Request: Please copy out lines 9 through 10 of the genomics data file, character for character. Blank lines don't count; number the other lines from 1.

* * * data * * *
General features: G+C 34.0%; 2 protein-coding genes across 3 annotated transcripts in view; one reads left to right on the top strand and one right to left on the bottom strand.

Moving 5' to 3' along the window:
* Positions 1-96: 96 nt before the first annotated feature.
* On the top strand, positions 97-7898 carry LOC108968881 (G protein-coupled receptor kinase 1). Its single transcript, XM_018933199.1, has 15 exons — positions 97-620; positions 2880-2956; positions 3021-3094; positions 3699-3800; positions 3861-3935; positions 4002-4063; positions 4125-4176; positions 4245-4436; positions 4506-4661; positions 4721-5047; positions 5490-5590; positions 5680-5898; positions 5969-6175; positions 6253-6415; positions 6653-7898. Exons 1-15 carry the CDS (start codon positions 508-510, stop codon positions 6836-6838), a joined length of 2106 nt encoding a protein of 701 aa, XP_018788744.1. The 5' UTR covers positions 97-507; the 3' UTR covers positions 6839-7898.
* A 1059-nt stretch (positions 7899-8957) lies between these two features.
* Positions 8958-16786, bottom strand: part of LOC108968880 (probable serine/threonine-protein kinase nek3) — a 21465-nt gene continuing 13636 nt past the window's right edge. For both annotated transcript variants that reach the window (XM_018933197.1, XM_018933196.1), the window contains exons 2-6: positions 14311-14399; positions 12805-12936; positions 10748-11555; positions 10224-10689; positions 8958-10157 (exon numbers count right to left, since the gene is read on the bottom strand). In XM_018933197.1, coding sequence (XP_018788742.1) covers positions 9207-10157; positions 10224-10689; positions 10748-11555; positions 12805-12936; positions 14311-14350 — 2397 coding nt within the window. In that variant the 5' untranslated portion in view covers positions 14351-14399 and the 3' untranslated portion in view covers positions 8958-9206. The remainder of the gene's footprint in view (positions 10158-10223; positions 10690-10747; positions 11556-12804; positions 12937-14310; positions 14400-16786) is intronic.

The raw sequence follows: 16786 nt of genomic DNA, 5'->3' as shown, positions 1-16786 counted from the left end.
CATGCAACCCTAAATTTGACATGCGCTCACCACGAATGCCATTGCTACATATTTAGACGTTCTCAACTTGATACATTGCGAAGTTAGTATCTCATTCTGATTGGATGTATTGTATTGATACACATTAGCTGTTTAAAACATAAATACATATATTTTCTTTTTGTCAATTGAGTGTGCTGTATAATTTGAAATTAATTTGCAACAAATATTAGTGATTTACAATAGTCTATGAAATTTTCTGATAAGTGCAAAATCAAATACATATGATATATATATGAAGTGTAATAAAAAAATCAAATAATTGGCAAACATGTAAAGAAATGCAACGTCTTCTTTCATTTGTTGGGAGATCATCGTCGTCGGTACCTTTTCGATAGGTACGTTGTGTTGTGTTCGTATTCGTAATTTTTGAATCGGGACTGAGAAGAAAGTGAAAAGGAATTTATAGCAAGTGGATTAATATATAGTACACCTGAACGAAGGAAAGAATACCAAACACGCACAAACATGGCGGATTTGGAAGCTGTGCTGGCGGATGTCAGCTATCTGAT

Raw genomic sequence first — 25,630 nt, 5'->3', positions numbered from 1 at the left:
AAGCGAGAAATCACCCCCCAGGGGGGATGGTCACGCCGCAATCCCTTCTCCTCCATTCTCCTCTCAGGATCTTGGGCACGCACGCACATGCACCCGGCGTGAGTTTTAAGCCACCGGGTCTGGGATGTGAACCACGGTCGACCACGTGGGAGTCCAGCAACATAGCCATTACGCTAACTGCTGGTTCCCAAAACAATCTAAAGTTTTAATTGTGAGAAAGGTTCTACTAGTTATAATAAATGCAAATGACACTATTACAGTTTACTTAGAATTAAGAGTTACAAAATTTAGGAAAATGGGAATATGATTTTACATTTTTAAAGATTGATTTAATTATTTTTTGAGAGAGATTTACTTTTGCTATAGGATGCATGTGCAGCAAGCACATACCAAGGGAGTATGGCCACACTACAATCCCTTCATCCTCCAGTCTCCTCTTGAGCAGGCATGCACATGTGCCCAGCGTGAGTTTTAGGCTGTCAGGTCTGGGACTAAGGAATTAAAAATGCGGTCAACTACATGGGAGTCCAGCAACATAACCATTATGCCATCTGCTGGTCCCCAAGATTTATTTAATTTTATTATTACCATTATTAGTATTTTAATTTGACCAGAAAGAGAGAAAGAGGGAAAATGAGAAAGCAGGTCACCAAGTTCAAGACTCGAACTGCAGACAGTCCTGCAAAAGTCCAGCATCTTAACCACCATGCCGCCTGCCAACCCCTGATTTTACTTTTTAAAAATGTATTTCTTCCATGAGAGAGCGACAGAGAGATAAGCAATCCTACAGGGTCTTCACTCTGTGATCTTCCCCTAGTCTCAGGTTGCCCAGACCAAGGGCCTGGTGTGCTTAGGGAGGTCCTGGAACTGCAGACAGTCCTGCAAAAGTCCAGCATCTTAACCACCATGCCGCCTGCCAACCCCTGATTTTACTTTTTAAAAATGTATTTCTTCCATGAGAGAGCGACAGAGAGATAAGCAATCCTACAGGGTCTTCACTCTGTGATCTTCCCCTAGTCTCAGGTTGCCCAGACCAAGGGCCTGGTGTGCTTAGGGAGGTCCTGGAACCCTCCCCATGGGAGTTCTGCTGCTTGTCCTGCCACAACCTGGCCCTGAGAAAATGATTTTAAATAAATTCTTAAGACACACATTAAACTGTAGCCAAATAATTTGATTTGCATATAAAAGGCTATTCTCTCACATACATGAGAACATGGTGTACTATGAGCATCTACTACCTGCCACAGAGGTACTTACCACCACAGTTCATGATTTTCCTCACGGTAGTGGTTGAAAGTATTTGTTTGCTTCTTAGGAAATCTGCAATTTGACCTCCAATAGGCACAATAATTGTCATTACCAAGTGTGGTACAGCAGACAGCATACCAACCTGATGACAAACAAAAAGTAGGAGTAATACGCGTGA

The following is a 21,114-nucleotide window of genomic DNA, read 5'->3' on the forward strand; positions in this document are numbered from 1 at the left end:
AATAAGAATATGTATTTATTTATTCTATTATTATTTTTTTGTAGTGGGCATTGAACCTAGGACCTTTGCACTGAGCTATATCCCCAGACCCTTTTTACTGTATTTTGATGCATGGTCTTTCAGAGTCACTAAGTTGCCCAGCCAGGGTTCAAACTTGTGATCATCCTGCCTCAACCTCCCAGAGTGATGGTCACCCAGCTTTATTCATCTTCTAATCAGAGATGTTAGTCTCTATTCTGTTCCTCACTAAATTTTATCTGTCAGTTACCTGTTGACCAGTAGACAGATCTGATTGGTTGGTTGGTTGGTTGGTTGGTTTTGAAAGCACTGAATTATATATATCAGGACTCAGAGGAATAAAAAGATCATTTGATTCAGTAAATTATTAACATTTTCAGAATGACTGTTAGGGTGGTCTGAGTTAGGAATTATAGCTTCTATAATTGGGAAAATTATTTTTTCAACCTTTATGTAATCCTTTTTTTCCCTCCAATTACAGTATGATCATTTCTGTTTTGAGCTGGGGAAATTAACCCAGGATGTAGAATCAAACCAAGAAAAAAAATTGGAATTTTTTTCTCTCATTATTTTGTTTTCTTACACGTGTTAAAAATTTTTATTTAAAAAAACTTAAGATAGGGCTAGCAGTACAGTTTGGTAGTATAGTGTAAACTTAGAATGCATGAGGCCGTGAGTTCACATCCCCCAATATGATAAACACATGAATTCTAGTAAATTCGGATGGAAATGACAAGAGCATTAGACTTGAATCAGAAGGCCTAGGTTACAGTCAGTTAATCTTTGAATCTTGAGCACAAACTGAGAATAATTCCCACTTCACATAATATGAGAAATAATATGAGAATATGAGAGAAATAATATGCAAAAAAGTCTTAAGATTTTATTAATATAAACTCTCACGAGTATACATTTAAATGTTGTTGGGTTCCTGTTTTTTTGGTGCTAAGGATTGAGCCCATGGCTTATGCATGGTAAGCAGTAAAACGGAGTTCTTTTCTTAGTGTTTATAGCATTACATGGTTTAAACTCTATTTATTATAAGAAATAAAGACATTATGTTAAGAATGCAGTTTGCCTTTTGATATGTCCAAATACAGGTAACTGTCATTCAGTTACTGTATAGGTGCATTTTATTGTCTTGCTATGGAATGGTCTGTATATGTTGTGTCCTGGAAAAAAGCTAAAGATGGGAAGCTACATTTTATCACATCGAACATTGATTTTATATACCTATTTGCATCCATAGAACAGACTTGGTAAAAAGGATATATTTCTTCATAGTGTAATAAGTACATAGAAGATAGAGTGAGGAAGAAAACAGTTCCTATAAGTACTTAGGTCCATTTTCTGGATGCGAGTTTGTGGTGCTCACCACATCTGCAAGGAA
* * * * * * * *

Raw genomic sequence first — 25,630 nt, 5'->3', positions numbered from 1 at the left:
AAGCGAGAAATCACCCCCCAGGGGGGATGGTCACGCCGCAATCCCTTCTCCTCCATTCTCCTCTCAGGATCTTGGGCACGCACGCACATGCACCCGGCGTGAGTTTTAAGCCACCGGGTCTGGGATGTGAACCACGGTCGACCACGTGGGAGTCCAGCAACATAGCCATTACGCTAACTGCTGGTTCCCAAAACAATCTAAAGTTTTAATTGTGAGAAAGGTTCTACTAGTTATAATAAATGCAAATGACACTATTACAGTTTACTTAGAATTAAGAGTTACAAAATTTAGGAAAATGGGAATATGATTTTACATTTTTAAAGATTGATTTAATTATTTTTTGAGAGAGATTTACTTTTGCTATAGGATGCATGTGCAGCAAGCACATACCAAGGGAGTATGGCCACACTACAATCCCTTCATCCTCCAGTCTCCTCTTGAGCAGGCATGCACATGTGCCCAGCGTGAGTTTTAGGCTGTCAGGTCTGGGACTAAGGAATTAAAAATGCGGTCAACTACATGGGAGTCCAGCAACATAACCATTATGCCATCTGCTGGTCCCCAAGATTTATTTAATTTTATTATTACCATTATTAGTATTTTAATTTGACCAGAAAGAGAGAAAGAGGGAAAATGAGAAAGCAGGTCACCAAGTTCAAGACTCGAACTGCAGACAGTCCTGCAAAAGTCCAGCATCTTAACCACCATGCCGCCTGCCAACCCCTGATTTTACTTTTTAAAAATGTATTTCTTCCATGAGAGAGCGACAGAGAGATAAGCAATCCTACAGGGTCTTCACTCTGTGATCTTCCCCTAGTCTCAGGTTGCCCAGACCAAGGGCCTGGTGTGCTTAGGGAGGTCCTGGAACTGCAGACAGTCCTGCAAAAGTCCAGCATCTTAACCACCATGCCGCCTGCCAACCCCTGATTTTACTTTTTAAAAATGTATTTCTTCCATGAGAGAGCGACAGAGAGATAAGCAATCCTACAGGGTCTTCACTCTGTGATCTTCCCCTAGTCTCAGGTTGCCCAGACCAAGGGCCTGGTGTGCTTAGGGAGGTCCTGGAACCCTCCCCATGGGAGTTCTGCTGCTTGTCCTGCCACAACCTGGCCCTGAGAAAATGATTTTAAATAAATTCTTAAGACACACATTAAACTGTAGCCAAATAATTTGATTTGCATATAAAAGGCTATTCTCTCACATACATGAGAACATGGTGTACTATGAGCATCTACTACCTGCCACAGAGGTACTTACCACCACAGTTCATGATTTTCCTCACGGTAGTGGTTGAAAGTATTTGTTTGCTTCTTAGGAAATCTGCAATTTGACCTCCAATAGGCACAATAATTGTCATTACCAAGTGTGGTACAGCAGACAGCATACCAACCTGATGACAAACAAAAAGTAGGAGTAATACGCGTGA